First,  here is Andi. I love her balance, angles, head type, and her spunky personality. She wants to do all the things, and wants to go with me and work and learn. She is sassy and demanding, affectionate, and a bit free spirited. She is very much like her mother, with a slightly prettier head. more coat, more pigment, and a better front assembly!

Andromeda (Andi) – Windridge I’ll Show You The Stars:


And Willow is also lovelly. She is built more like her mother, and with a rather “tweedy” type of head and look about her. She is super fast and athletic, very biddable and gentle and loving, and wants to be quietly and affectionately with you most of the time. She is a lot like Fontana,  and the two of them are usually together. We love her eyes,  expression, color, light bone,  leggy build, and wonderful temperament. She has natural retrieving drive, too.

Willow – Windridge Wild Mountain Time:

Flirt; A True Athlete

Now,  I’m pretty picky when it comes to what I will refer to as a canine athlete. I have a life long history of loving and admiring sigthhounds, and over two decades owning performance sighthounds. I have even worked professionally with racing Greyhounds at two different facilities. The average dog running about is not going to impress me a lot.

That said, my little out of coat mama dog, Flirt,  is a true canine athlete. She is built for it. Here she is this past week, out of coat, free stacked and holding a stay in my driveway. Because she lacks coat right now after her recent litter, you can see every inch of her.


Today on our lovely walk in the woods and through the park, she demonstrated impressive athletic ability,  and the brains to back it up.

In this move, she is leaping over her daughter to avoid a collision at full speed:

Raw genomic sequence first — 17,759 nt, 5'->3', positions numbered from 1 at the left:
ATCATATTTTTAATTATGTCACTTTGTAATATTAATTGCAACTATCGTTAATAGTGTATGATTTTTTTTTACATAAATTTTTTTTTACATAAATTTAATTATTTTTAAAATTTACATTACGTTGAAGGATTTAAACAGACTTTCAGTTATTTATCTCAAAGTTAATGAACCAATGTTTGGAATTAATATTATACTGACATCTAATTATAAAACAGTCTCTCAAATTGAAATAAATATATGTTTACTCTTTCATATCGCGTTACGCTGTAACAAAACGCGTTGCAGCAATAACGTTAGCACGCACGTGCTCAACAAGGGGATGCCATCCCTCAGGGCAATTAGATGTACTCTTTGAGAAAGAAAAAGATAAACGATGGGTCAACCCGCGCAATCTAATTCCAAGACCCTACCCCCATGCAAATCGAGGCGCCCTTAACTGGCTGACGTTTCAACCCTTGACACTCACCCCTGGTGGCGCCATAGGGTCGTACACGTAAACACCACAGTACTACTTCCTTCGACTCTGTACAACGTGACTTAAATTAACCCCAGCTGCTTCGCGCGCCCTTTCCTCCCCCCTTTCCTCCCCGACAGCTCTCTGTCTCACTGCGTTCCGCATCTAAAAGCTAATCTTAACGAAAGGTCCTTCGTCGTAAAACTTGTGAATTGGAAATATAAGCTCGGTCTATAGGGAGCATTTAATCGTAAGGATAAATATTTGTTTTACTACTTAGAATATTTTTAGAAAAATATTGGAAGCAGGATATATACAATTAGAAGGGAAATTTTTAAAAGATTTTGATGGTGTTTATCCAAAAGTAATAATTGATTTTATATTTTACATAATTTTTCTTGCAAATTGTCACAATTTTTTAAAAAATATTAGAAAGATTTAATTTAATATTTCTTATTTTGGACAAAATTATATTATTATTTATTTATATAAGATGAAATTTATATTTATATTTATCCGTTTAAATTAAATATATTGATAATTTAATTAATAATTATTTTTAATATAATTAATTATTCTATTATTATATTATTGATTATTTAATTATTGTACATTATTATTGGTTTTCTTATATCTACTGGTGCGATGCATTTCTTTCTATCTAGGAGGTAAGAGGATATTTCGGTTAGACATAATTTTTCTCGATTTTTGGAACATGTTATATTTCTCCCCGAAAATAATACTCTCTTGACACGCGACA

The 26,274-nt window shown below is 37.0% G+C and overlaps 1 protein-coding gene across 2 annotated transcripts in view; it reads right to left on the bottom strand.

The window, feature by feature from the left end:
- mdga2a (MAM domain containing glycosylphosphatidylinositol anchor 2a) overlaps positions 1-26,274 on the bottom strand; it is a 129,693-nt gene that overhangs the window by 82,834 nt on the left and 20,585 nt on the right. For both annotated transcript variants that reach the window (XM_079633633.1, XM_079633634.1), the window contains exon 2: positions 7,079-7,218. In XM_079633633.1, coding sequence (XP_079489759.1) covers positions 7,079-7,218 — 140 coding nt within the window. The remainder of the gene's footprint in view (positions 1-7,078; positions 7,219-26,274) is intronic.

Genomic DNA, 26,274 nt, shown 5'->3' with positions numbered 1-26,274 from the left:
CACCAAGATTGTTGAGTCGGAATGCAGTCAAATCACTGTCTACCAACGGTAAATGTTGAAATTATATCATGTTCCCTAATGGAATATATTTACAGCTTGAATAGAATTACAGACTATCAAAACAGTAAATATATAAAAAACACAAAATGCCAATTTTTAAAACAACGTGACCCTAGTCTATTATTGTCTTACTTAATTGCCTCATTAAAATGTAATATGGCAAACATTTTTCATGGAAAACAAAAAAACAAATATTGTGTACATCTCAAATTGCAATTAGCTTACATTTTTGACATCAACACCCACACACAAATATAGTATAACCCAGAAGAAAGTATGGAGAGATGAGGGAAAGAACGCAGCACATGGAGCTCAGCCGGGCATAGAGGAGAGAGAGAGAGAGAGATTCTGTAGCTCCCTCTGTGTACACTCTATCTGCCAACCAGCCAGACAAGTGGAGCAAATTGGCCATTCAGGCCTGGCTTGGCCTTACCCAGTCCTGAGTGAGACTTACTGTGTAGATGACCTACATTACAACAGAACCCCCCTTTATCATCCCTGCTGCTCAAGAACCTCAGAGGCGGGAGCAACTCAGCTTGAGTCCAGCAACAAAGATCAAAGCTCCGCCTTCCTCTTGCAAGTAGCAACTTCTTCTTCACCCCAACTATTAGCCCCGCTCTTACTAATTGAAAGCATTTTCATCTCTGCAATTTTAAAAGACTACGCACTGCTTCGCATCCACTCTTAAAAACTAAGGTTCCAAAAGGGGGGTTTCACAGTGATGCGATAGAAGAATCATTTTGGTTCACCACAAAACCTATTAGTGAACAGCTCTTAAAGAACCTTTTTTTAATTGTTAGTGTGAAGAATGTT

Here she is simply racing full speed towards me as I called, but about to go around me:


I frequently say that drive without brains is meaningless, and I truly believe that. All the speed, desire, and athletic agility in the world is not any use if you’re injured or dead because, to be frank,  you’re a fool. I love that Flirt is so agile and fast, but also smart and bodily aware. Her daughter Fontana is no slouch, and is still young, but is built just a touch more like a show Golden. This isn’t shocking, since her father is half American show lines. She has a touch more bone than her mother, a slightly longer body, and a bit less leg. She is still far more athletic than the majority of Golden Retrievers I have encountered, and only time will tell if she catches up to her mother at maturity. What Fontana definitely does have is bodily awareness and a lot of intelligence and desire to do what you ask her to do.

Although it’s a shame it’s blurry, here she is trying hard to catch up with her mother:


Fontana will be bred to a very athletic field trial bred male, and I am very excited to see the results. Her show type sire improved shoulder layback, and gave her a touch more “type” than her mother has. This makes me question if that “good front” is really actually better in the end. Flirt’s is more typical of actual fast and agile working dogs of almost any breed.

Here is another photo of Flirt, also taken in the last few days, standing naturally and watching my room-mate pull into the driveway.

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At any rate, I am very proud of these girls!